“Oh, never star/ Was lost here, but it rose afar!/ Look East, where whole new thousands are!/ In Vishnu-land what Avatar?
-Robert Browning, “Waring.”
Campfire Comics is a New Delhi publisher that takes a “Classics Illustrated”-like approach to canonical tales both Western and Eastern (Tom Sawyer! Oliver Twist! Zeus! Krishna!). On the Eastern side, we get “Ravana: Roar of the Demon King,” (written by Abhimanyu Singh Sisodia and digitally painted by Sachin Nagar). Born from a literally unholy marriage of the Brahmanic and the Demonic, Ravana is one of the more villainous troublemakers in the Hindu pantheon.
Being largely unfamiliar with Hindu religion, I enjoyed “Ravana,” which re-tells one of the gnarliest stories from the “Ramayana,” and does its best to redeem, or at least justify, the ways of this Luciferian character. Lucifer had one God to contend with. This being Hinduism, there are a lot of gods to defy.
Born innocently enough as Dashananda; a student of the four Vedas and six Upanishads which were to earn him a ten-headed representation; a master of the veena, (a fattish proto-zither); and a warrior in the kshatriya tradition, Ravana the Roaring One starts well enough in life. But his training gets pretty grizzly when in an attempt to summon/piss off Brahma (the ultimate Creator), Ravana cuts off his own head.
Kids, do NOT try this at home.
The religious logic of summoning the Creator through self-beheading escapes me, but Brahma simply makes it so Ravana’s head grow right back. So an angry Ravana cuts it off again. This happens NINE TIMES until Brahma gets tired of the bloodshed and finally puts in an appearance on the tenth beheading.
The 10 heads are similar to the 7 Christian deadly sins, so symoblically kama (lust), krodha (anger), lobha (greed), moha (attachment), madha (arrogance), matsarya (jealousy), manas (mind), buddhi (intellect), chitta (consciousness) and ahamkara (ego).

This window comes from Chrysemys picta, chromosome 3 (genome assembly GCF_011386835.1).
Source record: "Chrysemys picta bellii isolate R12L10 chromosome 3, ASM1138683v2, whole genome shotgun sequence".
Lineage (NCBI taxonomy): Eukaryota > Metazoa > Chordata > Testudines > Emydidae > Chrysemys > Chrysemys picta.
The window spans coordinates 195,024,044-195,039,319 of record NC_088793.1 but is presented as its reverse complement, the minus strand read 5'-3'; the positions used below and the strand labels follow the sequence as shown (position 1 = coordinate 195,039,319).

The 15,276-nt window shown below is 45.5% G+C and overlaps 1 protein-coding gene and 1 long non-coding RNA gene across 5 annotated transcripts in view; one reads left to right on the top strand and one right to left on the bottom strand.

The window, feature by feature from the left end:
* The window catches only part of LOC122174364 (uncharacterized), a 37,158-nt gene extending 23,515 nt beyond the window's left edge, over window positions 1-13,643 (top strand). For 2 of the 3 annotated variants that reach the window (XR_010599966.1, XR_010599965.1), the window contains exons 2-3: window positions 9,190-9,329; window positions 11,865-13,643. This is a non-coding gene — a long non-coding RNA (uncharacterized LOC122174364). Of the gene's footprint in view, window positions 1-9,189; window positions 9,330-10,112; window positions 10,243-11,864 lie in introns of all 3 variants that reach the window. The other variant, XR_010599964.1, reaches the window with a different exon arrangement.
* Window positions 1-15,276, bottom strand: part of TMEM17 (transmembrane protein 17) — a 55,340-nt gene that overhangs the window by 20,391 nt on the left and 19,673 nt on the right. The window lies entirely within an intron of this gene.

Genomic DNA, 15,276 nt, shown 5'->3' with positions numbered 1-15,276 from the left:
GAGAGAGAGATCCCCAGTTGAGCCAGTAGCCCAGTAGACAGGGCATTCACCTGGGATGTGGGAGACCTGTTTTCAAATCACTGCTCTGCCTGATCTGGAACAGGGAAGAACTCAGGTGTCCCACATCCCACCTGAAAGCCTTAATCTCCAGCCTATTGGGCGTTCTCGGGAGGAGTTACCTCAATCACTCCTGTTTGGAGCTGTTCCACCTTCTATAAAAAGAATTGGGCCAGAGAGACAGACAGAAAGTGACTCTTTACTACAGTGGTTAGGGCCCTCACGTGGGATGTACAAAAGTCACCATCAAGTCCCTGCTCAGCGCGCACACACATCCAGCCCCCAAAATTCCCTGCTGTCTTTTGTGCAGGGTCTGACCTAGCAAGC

I suppose that a demon who is willing to cut off its sinful tendencies so persistently is bound to please Brahma, so the Big Guy grants Ravana a potion for immortality, (that goes right into Ravana’s navel, tucked nice and safe), gives him a book with all sorts of witchy spells, and sets on him on his way to do horrible things like kidnap the beautiful Sita, which is a major faux pas given that Sita is already married to Rama, the seventh avatar of Vishnu, one of the BIG THREE along with Brahma and Shiva. Eventually, all of Ravana’s peccadilloes add up, and Rama shoots him down with a magical bolt, since head-chopping doesn’t work on Ravana.
Overall, this has worked as enough of an appetizer as I hope to expand my knowledge of the canon beyond the West. I’m currently reading “The Tale of Genji” and hope to go on the Ramayana, the Mahabharata, the Jataka and the Four (or six, depending who you ask) Chinese Classics. All these have been absent too long from my education!